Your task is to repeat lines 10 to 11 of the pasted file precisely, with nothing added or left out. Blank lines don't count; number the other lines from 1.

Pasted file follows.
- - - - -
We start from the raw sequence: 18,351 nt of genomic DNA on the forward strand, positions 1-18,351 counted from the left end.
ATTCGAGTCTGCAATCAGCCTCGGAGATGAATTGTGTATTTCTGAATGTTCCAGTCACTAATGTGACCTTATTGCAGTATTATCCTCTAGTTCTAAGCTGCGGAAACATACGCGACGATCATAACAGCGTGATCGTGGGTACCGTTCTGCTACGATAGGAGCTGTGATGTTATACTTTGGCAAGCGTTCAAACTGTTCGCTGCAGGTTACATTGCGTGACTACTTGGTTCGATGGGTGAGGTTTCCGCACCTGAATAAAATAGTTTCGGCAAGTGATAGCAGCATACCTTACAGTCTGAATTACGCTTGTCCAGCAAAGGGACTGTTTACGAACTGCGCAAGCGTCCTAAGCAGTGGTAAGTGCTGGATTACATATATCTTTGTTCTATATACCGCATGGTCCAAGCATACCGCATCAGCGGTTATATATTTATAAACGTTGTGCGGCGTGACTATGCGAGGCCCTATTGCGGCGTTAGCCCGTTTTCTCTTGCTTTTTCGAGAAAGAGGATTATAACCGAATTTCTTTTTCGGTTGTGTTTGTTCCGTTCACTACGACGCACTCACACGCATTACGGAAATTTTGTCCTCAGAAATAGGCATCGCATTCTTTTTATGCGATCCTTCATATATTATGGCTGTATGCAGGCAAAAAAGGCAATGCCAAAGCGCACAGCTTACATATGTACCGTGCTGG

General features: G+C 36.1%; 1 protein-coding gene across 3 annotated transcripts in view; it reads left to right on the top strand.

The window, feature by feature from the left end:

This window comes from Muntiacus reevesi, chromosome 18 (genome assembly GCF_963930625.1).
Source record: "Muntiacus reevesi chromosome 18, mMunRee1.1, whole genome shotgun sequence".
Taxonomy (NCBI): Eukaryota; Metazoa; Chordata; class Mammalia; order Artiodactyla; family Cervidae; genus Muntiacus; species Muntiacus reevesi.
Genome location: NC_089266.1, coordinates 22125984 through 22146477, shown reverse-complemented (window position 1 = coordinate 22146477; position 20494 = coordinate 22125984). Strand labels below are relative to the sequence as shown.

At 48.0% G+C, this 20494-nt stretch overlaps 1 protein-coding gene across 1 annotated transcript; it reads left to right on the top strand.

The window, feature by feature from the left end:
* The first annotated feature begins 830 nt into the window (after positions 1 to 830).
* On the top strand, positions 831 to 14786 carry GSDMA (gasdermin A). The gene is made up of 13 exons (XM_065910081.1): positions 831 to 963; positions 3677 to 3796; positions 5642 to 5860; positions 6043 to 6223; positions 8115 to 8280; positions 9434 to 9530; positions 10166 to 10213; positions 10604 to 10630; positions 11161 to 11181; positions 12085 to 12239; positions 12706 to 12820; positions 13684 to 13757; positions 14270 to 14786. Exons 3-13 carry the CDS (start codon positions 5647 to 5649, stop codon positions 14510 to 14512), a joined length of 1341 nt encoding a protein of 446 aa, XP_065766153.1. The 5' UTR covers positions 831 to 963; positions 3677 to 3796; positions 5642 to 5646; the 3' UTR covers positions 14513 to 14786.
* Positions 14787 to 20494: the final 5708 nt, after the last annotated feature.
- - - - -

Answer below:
The window, feature by feature from the left end:
* The first annotated feature begins 830 nt into the window (after positions 1 to 830).